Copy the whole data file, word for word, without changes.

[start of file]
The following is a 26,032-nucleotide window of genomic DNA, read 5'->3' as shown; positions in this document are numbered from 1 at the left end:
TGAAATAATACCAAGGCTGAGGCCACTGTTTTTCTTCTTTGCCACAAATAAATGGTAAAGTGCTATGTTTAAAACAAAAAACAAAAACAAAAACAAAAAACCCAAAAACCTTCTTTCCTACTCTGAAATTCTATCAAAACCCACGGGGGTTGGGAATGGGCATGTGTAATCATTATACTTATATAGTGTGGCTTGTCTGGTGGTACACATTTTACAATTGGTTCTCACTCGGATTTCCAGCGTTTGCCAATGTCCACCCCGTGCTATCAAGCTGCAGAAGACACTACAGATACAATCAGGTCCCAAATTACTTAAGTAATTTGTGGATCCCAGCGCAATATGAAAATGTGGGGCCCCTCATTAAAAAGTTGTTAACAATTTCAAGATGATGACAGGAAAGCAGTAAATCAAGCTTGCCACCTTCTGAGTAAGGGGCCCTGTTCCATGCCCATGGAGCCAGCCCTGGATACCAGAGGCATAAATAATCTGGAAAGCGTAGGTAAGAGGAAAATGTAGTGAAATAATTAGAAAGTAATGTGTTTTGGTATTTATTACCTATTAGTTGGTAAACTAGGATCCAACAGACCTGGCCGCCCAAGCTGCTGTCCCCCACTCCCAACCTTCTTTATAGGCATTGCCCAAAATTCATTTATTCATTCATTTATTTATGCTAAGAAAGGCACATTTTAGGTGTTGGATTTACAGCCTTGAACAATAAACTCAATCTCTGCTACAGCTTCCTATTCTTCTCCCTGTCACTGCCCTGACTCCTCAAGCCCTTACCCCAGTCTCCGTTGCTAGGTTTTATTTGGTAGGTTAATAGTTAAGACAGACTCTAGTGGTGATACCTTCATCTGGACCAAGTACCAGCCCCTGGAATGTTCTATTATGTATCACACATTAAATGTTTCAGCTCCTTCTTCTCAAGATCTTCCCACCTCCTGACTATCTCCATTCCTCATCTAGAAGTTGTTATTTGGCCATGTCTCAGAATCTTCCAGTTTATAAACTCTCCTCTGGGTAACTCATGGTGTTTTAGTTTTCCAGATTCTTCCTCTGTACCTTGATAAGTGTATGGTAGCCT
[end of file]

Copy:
The following is a 26,032-nucleotide window of genomic DNA, read 5'->3' as shown; positions in this document are numbered from 1 at the left end:
TGAAATAATACCAAGGCTGAGGCCACTGTTTTTCTTCTTTGCCACAAATAAATGGTAAAGTGCTATGTTTAAAACAAAAAACAAAAACAAAAACAAAAAACCCAAAAACCTTCTTTCCTACTCTGAAATTCTATCAAAACCCACGGGGGTTGGGAATGGGCATGTGTAATCATTATACTTATATAGTGTGGCTTGTCTGGTGGTACACATTTTACAATTGGTTCTCACTCGGATTTCCAGCGTTTGCCAATGTCCACCCCGTGCTATCAAGCTGCAGAAGACACTACAGATACAATCAGGTCCCAAATTACTTAAGTAATTTGTGGATCCCAGCGCAATATGAAAATGTGGGGCCCCTCATTAAAAAGTTGTTAACAATTTCAAGATGATGACAGGAAAGCAGTAAATCAAGCTTGCCACCTTCTGAGTAAGGGGCCCTGTTCCATGCCCATGGAGCCAGCCCTGGATACCAGAGGCATAAATAATCTGGAAAGCGTAGGTAAGAGGAAAATGTAGTGAAATAATTAGAAAGTAATGTGTTTTGGTATTTATTACCTATTAGTTGGTAAACTAGGATCCAACAGACCTGGCCGCCCAAGCTGCTGTCCCCCACTCCCAACCTTCTTTATAGGCATTGCCCAAAATTCATTTATTCATTCATTTATTTATGCTAAGAAAGGCACATTTTAGGTGTTGGATTTACAGCCTTGAACAATAAACTCAATCTCTGCTACAGCTTCCTATTCTTCTCCCTGTCACTGCCCTGACTCCTCAAGCCCTTACCCCAGTCTCCGTTGCTAGGTTTTATTTGGTAGGTTAATAGTTAAGACAGACTCTAGTGGTGATACCTTCATCTGGACCAAGTACCAGCCCCTGGAATGTTCTATTATGTATCACACATTAAATGTTTCAGCTCCTTCTTCTCAAGATCTTCCCACCTCCTGACTATCTCCATTCCTCATCTAGAAGTTGTTATTTGGCCATGTCTCAGAATCTTCCAGTTTATAAACTCTCCTCTGGGTAACTCATGGTGTTTTAGTTTTCCAGATTCTTCCTCTGTACCTTGATAAGTGTATGGTAGCCT